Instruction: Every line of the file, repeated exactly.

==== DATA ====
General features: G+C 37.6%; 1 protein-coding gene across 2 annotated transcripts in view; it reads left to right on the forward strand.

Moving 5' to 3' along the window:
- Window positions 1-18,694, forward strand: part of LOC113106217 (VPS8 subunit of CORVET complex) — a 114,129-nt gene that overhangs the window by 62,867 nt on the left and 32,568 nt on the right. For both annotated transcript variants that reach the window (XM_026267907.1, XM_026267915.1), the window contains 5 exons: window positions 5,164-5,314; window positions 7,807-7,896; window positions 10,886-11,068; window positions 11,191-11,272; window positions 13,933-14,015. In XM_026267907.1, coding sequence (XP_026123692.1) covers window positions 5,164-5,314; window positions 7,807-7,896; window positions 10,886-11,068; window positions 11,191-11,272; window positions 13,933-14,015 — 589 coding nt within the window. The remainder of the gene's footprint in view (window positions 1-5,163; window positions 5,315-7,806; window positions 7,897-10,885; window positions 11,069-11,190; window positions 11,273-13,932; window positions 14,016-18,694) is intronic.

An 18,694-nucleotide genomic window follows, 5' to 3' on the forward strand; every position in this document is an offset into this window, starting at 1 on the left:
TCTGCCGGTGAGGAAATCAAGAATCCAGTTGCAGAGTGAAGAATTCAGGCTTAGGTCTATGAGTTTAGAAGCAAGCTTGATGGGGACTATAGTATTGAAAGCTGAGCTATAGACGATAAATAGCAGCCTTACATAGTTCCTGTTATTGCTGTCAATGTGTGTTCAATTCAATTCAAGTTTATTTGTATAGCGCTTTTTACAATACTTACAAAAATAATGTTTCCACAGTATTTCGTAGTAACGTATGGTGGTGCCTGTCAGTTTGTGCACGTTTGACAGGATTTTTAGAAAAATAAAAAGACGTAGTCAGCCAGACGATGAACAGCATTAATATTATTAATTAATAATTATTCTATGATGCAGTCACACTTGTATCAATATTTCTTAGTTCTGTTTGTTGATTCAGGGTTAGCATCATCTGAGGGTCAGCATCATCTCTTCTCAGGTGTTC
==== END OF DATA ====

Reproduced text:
General features: G+C 37.6%; 1 protein-coding gene across 2 annotated transcripts in view; it reads left to right on the forward strand.

Moving 5' to 3' along the window:
- Window positions 1-18,694, forward strand: part of LOC113106217 (VPS8 subunit of CORVET complex) — a 114,129-nt gene that overhangs the window by 62,867 nt on the left and 32,568 nt on the right. For both annotated transcript variants that reach the window (XM_026267907.1, XM_026267915.1), the window contains 5 exons: window positions 5,164-5,314; window positions 7,807-7,896; window positions 10,886-11,068; window positions 11,191-11,272; window positions 13,933-14,015. In XM_026267907.1, coding sequence (XP_026123692.1) covers window positions 5,164-5,314; window positions 7,807-7,896; window positions 10,886-11,068; window positions 11,191-11,272; window positions 13,933-14,015 — 589 coding nt within the window. The remainder of the gene's footprint in view (window positions 1-5,163; window positions 5,315-7,806; window positions 7,897-10,885; window positions 11,069-11,190; window positions 11,273-13,932; window positions 14,016-18,694) is intronic.

An 18,694-nucleotide genomic window follows, 5' to 3' on the forward strand; every position in this document is an offset into this window, starting at 1 on the left:
TCTGCCGGTGAGGAAATCAAGAATCCAGTTGCAGAGTGAAGAATTCAGGCTTAGGTCTATGAGTTTAGAAGCAAGCTTGATGGGGACTATAGTATTGAAAGCTGAGCTATAGACGATAAATAGCAGCCTTACATAGTTCCTGTTATTGCTGTCAATGTGTGTTCAATTCAATTCAAGTTTATTTGTATAGCGCTTTTTACAATACTTACAAAAATAATGTTTCCACAGTATTTCGTAGTAACGTATGGTGGTGCCTGTCAGTTTGTGCACGTTTGACAGGATTTTTAGAAAAATAAAAAGACGTAGTCAGCCAGACGATGAACAGCATTAATATTATTAATTAATAATTATTCTATGATGCAGTCACACTTGTATCAATATTTCTTAGTTCTGTTTGTTGATTCAGGGTTAGCATCATCTGAGGGTCAGCATCATCTCTTCTCAGGTGTTC